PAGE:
We now defined our data type let's see how we can use it to create Objects.


//creating the first object

Employee firstEmployee = new Employee();


//adding data to the first object

firstEmployee.firstName = "Amr";

firstEmployee.lastName = "Ashush";

firstEmployee.Age = 23;

firstEmployee.ID = 12345;


//creating the second object

Employee secondEmployee = new Employee();


//adding data to the second object

secondEmployee.firstName = "Jack";

secondEmployee.lastName = "Bauer";

secondEmployee. Age = 40;

secondEmployee.ID = 125;

//Ask the first Employee to do work

The result:

Amr Ashush doing his work.

//Ask the second Employee to do work

The result:

Jack Bauer doing his work.

As you can see we created tow objects (Employees) each one has its own data and behavior. So as I said previously each object can viewed as independent little machine with a distinct role and responsibility. So when we assign any data to an object it assigned only to this object unless there is some objects points to the same value in the heap(will talk about this later).

The main pillars of Object-Oriented Programming:

Any object-oriented language has three main pillars:

  1. Encapsulation: The ability of hiding object's internal implementation.
  2. Inheritance: The ability of building a new class definition based on existing class definition.
  3. Polymorphism: The ability of treating related objects the same way.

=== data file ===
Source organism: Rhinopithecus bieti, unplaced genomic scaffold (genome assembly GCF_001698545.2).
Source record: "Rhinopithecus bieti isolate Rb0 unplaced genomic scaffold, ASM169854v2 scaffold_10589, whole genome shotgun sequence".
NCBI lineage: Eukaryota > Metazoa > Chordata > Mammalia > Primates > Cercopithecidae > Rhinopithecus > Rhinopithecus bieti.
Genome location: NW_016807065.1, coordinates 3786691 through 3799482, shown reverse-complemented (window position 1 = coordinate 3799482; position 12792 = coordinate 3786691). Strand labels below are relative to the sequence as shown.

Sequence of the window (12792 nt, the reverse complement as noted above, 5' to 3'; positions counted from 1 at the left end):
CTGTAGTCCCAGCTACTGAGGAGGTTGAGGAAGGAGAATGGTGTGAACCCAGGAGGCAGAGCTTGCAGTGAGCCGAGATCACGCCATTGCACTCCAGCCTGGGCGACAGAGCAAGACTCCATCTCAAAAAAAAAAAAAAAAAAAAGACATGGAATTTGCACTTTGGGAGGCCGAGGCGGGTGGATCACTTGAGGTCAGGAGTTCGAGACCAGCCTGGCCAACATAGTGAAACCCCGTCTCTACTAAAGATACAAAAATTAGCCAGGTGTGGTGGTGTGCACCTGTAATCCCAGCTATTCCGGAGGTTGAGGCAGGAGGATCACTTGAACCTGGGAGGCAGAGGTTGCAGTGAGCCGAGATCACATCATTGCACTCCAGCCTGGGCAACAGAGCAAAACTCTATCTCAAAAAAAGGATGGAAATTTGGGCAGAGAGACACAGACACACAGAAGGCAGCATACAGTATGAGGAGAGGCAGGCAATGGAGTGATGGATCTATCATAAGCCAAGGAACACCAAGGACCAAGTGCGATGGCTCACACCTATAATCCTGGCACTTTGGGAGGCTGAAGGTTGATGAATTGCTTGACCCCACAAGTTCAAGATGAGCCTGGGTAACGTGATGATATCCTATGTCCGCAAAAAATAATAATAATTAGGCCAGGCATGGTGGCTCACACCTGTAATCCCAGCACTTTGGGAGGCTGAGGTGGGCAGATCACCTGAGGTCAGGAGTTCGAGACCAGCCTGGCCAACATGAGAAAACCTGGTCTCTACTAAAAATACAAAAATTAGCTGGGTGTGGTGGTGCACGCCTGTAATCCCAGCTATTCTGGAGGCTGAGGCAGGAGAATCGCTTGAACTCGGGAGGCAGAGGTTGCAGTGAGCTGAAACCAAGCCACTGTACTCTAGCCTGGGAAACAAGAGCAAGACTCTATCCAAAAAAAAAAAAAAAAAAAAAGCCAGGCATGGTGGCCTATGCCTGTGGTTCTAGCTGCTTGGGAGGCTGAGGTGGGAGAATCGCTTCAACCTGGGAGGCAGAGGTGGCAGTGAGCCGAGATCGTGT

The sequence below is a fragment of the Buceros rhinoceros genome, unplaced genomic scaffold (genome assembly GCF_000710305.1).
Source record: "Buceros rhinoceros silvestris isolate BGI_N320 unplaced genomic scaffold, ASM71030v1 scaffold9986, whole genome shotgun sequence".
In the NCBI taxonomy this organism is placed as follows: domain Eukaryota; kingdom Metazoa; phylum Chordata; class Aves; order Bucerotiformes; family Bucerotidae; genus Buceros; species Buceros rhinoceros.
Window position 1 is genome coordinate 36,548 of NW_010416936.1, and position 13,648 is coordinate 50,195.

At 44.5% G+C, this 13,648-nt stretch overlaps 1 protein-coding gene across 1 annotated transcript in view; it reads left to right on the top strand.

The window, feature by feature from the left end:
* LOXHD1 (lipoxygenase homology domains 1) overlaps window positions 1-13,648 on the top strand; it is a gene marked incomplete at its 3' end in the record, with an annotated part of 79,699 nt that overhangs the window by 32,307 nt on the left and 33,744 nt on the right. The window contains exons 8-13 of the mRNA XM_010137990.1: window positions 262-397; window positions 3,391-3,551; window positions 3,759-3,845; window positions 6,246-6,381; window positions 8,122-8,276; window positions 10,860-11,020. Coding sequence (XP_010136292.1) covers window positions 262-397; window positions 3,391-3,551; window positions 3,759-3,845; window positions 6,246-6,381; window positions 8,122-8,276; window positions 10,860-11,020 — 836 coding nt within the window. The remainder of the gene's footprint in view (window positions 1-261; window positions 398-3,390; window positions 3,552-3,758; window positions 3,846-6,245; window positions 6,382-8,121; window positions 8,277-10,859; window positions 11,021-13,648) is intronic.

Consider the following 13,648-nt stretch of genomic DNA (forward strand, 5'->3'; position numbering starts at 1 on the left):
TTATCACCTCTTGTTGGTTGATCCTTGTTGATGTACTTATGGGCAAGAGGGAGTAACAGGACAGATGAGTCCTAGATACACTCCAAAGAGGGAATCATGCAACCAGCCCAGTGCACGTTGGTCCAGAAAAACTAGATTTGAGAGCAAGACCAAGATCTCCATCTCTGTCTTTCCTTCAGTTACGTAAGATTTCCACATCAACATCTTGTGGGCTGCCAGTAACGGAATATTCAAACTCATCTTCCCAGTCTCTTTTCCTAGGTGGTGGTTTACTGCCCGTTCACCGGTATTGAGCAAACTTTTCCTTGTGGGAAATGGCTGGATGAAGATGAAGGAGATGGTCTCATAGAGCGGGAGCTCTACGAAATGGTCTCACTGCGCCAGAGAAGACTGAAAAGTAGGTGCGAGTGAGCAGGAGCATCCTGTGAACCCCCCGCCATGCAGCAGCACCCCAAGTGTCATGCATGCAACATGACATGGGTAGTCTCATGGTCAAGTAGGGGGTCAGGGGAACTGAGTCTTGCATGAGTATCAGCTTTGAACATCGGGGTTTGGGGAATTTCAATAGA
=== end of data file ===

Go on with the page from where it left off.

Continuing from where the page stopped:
First pillar of OOP -Encapsulation:

Encapsulation gives you the ability to hide unnecessary implementation details from the object user. It simplifies the programming tasks instead of writing many lines of code.

As you saw in the last example all we need to is create an object and call the do work method instead of writing all lines of code in the DoWork() method each time we want the object do the same functionality.

Another benefit of encapsulation is data protection so we must define object's data as private so the object user must ask in order to change or obtain the value so we can make all validation processes we need.

For more information about Encapsulation see my article:

The first pillar of object-oriented programming -Encapsulation

Second pillar of OOP -Inheritance:

Inheritance gives you the ability of building a new class definition based on existing class definition. Inheritance allows you to extend the behavior of a base class by enabling a sub class to inherit its core functionality.

For example our we can extend our class Employee by allow a sub class named SalesEmployee to inherit it

//This class has the same functionality of the Employee class
public class SalesEmployee : Employee

Third pillar of OOP -Polymorphism:

Polymorphism gives you the ability of treating related objects the same way. Polymorphism allow the base class to define a set of members to all descendents, when derived types override the members defined by the base class, they are redefining how they respond to the same request.